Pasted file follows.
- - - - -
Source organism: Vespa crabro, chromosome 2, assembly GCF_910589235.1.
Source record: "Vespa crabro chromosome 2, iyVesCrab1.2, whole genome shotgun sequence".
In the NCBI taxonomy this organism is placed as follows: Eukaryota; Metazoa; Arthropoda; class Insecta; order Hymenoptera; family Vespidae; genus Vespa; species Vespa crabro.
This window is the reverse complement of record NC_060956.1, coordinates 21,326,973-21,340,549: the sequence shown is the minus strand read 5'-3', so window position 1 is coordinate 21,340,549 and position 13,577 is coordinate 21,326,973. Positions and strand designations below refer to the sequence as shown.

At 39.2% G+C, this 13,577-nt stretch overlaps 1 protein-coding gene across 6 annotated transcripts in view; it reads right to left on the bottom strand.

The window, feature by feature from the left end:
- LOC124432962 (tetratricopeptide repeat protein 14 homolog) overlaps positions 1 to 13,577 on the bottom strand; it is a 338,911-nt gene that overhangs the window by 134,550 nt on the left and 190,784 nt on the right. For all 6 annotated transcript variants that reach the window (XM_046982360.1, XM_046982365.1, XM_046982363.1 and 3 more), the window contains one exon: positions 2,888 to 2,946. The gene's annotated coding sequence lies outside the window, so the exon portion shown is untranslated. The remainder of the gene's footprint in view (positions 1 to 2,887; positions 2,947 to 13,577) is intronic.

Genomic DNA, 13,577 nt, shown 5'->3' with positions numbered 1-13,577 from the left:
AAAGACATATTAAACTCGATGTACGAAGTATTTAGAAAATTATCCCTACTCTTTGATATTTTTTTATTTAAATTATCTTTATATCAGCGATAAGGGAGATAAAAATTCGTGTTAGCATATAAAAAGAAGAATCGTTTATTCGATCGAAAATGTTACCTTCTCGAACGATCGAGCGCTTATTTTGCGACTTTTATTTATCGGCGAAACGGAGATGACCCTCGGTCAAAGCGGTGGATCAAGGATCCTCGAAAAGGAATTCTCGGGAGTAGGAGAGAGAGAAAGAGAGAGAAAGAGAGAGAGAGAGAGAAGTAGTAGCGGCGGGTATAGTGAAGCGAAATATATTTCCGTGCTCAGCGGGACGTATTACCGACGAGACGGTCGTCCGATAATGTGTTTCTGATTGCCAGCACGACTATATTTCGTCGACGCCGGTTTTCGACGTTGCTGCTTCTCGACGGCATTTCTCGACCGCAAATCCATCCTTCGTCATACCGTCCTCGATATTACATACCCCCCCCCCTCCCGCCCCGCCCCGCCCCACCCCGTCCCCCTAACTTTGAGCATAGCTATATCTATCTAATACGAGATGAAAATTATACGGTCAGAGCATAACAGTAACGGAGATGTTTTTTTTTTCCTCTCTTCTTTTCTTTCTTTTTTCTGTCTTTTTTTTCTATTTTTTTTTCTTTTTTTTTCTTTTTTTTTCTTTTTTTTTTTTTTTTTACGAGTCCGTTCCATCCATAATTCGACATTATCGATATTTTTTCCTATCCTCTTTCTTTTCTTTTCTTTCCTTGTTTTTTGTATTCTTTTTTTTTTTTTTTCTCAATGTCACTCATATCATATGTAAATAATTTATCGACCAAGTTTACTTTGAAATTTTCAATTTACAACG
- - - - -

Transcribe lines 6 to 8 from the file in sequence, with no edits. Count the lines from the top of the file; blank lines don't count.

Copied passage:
The window, feature by feature from the left end:
- LOC124432962 (tetratricopeptide repeat protein 14 homolog) overlaps positions 1 to 13,577 on the bottom strand; it is a 338,911-nt gene that overhangs the window by 134,550 nt on the left and 190,784 nt on the right. For all 6 annotated transcript variants that reach the window (XM_046982360.1, XM_046982365.1, XM_046982363.1 and 3 more), the window contains one exon: positions 2,888 to 2,946. The gene's annotated coding sequence lies outside the window, so the exon portion shown is untranslated. The remainder of the gene's footprint in view (positions 1 to 2,887; positions 2,947 to 13,577) is intronic.

Genomic DNA, 13,577 nt, shown 5'->3' with positions numbered 1-13,577 from the left: